Tuesday, January 27, 2009
This week it is the letter 'B' for ABC Wednesday so I am going with B is for Bark. I am not talking about the noise that a dog makes but rather the covering on a tree. I have always loved the huge variety of patterns and textures that bark comes in so I figured why not?
Bark serves as a waterproof, defensive layer for the tree, helps prevent loss of water from the tree by evaporation, acts as a barrier against attacks by insects and diseases, insulates the tree from drastic temperature changes, and in some instances, protects the tree from fire damage. It also serves as a shield to protect a very important part of the tree—the cambium layer.
The cambium (a watery layer only a few cells thick) is the generative layer, giving rise to both xylem and phloem. Xylem carries water and minerals from the roots to the leaves. Phloem carries manufactured food (sugars) from the leaves to the roots.
Bark also rids the tree of wastes by absorbing and locking them into its dead cells and resins.
Thickness of the bark varies with the different tree species. In some, the protective armor is quite thin, but in others it can be very thick. For example, the bark on a few of the giant sequoia trees in the Sierra Nevada Mountains is two feet thick.
As the growing tree expands by adding a new sapwood layer, its protective armor becomes too tight, and the outer bark splits and cracks. Definite bark patterns are produced by each species as a result of this cracking, and these patterns are so distinct that some trees can be identified by them. The outer bark layers also are shed in many different ways. Birth bark peels off in paper-thin strips; sycamore bark flakes off in large, thin, brittle plates; cedar bark peels off in long, fibrous strips; and the cinnamon-red plates of the ponderosa pine flake off in bits like jigsaw puzzle pieces.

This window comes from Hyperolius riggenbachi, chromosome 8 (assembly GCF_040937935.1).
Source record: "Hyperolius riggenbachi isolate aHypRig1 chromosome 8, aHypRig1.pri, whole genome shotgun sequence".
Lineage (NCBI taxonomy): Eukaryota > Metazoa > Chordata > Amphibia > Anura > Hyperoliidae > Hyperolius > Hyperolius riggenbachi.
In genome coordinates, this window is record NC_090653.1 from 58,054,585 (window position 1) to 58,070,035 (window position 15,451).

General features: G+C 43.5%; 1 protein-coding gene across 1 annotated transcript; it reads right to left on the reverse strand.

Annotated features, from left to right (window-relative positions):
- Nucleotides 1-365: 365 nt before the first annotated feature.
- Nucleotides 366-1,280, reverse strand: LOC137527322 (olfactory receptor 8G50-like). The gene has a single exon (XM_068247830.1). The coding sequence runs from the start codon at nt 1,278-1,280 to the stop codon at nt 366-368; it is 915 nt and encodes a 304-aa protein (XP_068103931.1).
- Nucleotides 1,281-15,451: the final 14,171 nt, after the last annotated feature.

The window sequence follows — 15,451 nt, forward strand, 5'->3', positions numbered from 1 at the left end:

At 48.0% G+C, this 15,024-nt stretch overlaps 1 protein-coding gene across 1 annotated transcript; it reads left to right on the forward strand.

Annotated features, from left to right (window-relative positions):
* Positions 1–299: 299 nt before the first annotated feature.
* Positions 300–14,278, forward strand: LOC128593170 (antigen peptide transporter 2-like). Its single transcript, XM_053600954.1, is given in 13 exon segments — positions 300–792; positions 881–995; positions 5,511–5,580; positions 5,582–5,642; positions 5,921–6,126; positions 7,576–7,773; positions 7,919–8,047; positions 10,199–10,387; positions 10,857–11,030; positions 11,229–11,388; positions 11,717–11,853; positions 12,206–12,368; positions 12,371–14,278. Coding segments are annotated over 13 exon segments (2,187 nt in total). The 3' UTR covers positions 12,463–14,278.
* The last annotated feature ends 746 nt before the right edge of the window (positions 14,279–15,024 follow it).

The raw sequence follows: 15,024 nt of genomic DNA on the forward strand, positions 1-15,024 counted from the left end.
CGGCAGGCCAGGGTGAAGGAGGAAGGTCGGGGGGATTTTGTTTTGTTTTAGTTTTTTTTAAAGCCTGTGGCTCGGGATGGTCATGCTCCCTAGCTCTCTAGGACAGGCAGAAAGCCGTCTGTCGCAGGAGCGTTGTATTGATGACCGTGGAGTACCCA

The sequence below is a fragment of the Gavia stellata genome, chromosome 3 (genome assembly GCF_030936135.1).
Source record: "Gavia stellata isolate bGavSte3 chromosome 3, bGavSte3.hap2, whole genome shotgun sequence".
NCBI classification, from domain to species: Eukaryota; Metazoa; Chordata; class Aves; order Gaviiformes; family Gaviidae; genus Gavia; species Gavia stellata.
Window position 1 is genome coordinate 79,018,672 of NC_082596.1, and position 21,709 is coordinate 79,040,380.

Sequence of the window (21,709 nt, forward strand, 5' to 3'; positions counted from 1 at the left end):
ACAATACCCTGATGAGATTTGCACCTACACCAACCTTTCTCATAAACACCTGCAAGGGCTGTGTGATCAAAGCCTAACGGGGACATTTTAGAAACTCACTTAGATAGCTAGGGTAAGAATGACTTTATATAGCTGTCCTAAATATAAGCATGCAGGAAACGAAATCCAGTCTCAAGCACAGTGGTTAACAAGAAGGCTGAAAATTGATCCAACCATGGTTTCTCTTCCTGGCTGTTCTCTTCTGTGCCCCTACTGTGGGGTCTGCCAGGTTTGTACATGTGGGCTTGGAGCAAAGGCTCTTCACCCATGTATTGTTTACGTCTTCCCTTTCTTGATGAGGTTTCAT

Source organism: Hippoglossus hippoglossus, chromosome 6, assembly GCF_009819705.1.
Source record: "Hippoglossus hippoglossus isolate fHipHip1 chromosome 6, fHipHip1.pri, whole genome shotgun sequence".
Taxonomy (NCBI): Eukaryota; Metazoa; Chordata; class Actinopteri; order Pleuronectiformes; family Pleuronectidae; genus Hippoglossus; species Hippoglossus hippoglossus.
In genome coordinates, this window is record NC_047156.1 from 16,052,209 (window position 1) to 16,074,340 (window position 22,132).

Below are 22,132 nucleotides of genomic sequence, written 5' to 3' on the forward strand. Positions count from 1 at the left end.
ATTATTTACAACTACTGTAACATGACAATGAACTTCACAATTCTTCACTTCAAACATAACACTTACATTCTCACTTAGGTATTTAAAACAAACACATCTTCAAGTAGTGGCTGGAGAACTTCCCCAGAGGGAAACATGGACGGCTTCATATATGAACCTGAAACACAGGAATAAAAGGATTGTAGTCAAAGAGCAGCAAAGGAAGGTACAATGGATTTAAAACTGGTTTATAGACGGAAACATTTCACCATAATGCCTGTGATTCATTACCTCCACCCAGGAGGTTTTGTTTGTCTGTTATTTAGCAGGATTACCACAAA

So there is plenty going on under this tranquil exterior! Because bark does serve so many purposes, there are very few trees that can survive being ring-barked. Ring-barking is when a horizontal strip of bark is removed all the way around the circumference of the tree either by animals or man, thus essentially cutting of its 'circulation'. The tree will then slowly die.
There is one big exception to this. The mighty Baobab Adonsonia digitata. The debate continues to rumble as to whether this can truly be called a tree or rather the worlds biggest succulent. The bark on the lower part of the trunk often bears scars caused by local people who harvest and pound it to retrieve the strong fibre.
Although the bark is often heavily stripped by people and elephants, these trees do not suffer as a normal tree would from ring-barking. Baobabs have the ability to simply continue growing and produce a new layer of bark. The wood of the baobab is soft, light yellow and spongy.
You may have worked out by now, I love trees, their shapes and structures and their shade but I have to confess, although I would be able to tell you the names of many trees in the area of Africa where I used to live, I have been very lazy about learning North American trees, so please don't ask me to identify all the trees I have photographed above!
To see how B inspires other people go to ABC Wednesday.
All Bark Pictures - CJT
Baobab - Robin Pope Safaris
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